I like my coins to have a value that is about the same as the face value. With that being said, I am all for getting rid of the cent. For cash transactions the seller can always round down to the nearest nickel.

Uncle Sams Nephew

Keep the penny and nickel. I disagree with “rounding up or down”. The hope that it will equal out in the end is going to favor the “up” higher prices and fewer “down” lower prices. And it’s almost painless because a few pennies would not hurt too many people and their budgets. (except for Grandma Coinpurse seeking a shiny new nickel and four pennies in the express line when I’m in a hurry). But in the mega-data-banking-accounting business, (and within my wallet,) tracking the ups vs. downs in the counting function while considering the iffy decimal point of “plus-or-minus $0.0?”,… Read more »

Major D

Kaiser, I’m all on board for eliminating the cent. But how about going to a clad nickel? I suggest going with an 8.33% nickel component which is the same as with the current dime and quarter. However, instead of 91.67% copper go with the mix of the Shield cent (97.5% zinc and 2.5% copper). This would make the new “nickel” coin 8.33% nickel, 89.38% zinc and 2.29% copper. The weight lowers, but more significantly the metal value gets lowered well below 2 cents per coin. This approach keeps the dime “as is”.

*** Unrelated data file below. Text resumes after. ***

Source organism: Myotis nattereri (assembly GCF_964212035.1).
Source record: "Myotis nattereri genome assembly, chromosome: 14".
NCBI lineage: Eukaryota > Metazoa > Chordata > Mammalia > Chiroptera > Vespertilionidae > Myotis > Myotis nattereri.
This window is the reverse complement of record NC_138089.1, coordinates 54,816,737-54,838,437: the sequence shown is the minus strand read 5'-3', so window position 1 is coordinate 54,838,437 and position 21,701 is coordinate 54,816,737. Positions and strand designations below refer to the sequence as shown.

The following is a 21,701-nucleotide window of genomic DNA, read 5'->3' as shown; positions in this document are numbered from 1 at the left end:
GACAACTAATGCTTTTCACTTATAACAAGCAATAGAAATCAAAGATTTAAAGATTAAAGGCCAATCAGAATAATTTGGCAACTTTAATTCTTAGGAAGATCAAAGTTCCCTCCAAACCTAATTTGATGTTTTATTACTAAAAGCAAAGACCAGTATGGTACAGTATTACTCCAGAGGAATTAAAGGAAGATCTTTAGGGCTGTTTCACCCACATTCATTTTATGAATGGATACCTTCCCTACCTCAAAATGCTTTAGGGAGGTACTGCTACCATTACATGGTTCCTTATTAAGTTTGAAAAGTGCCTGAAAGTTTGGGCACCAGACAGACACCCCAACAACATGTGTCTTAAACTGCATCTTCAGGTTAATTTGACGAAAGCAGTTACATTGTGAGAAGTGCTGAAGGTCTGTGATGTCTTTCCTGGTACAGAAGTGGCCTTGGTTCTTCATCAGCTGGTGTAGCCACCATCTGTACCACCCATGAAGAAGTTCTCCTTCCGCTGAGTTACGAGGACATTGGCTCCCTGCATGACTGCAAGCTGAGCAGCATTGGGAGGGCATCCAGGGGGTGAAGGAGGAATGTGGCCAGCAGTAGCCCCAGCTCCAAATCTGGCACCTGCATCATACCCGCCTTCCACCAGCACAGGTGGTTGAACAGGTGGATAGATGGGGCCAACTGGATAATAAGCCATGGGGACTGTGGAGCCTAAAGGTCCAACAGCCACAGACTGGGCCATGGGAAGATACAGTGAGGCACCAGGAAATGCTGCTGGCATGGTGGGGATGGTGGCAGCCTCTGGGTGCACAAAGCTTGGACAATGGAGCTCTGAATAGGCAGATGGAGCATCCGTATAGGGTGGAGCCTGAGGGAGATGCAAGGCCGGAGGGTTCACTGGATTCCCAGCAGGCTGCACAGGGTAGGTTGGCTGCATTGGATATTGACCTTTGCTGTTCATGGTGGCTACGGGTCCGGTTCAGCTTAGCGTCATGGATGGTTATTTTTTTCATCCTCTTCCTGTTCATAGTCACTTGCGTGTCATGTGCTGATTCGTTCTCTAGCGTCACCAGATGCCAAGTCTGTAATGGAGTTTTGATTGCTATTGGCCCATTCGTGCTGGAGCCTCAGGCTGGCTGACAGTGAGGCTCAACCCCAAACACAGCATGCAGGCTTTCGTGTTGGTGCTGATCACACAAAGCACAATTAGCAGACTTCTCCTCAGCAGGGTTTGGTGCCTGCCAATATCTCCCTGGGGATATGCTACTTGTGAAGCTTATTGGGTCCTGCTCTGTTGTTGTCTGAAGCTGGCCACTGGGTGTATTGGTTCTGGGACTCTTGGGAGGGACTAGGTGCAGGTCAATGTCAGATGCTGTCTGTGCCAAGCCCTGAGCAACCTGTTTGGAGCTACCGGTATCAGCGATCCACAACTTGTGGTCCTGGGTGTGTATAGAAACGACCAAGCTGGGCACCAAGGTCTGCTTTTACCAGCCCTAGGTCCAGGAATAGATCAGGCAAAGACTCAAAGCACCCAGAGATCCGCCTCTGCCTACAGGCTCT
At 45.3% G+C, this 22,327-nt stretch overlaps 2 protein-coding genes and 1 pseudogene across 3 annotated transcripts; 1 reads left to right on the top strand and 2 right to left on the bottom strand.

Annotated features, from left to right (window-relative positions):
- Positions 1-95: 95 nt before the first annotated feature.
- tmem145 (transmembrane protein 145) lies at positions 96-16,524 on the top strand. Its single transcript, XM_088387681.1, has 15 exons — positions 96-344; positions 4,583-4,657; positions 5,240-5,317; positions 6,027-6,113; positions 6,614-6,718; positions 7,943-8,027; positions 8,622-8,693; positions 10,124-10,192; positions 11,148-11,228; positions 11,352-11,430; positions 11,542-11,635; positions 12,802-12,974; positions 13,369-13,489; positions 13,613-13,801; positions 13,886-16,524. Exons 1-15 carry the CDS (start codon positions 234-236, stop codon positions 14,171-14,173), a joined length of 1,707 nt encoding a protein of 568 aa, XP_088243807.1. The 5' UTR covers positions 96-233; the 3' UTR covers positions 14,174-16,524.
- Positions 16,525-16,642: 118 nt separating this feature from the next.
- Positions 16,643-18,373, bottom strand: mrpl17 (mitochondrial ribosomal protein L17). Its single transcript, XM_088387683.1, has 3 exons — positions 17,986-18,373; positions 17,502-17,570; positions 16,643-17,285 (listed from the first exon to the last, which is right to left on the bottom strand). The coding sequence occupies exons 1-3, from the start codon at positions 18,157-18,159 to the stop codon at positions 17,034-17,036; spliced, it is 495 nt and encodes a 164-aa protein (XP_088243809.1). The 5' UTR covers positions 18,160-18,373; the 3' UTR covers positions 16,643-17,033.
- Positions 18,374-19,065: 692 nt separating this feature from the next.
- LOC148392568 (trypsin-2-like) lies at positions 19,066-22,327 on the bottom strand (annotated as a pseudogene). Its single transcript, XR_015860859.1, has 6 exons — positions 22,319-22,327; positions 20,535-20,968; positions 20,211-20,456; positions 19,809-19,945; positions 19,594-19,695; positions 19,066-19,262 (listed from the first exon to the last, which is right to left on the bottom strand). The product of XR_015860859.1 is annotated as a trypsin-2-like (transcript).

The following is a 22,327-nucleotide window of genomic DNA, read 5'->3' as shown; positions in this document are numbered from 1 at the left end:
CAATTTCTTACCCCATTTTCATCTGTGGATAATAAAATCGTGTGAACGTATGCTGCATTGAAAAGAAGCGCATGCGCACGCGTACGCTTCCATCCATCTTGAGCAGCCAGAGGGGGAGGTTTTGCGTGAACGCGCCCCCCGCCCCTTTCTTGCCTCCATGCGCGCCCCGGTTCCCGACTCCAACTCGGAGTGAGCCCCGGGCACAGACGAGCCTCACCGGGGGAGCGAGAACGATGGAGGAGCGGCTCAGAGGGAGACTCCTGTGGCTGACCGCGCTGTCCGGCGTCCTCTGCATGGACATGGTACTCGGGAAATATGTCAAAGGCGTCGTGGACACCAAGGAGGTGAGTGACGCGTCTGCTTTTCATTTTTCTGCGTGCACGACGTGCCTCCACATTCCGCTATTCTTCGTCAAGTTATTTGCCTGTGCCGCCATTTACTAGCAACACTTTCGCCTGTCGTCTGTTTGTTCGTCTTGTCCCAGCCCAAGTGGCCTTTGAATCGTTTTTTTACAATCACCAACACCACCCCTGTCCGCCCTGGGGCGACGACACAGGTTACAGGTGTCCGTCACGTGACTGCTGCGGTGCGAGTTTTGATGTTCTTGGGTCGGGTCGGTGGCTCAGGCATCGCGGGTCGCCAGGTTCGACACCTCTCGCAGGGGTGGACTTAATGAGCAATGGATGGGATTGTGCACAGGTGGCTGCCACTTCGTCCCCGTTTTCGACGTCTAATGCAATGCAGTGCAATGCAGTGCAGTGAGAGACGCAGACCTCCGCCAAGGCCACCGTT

Chris Terp

Coins last for years. If a penny costs 2.1 cents no matter as will be in circulation and used many times. As with anything the last two years you can probably blame it on COVID for price increase.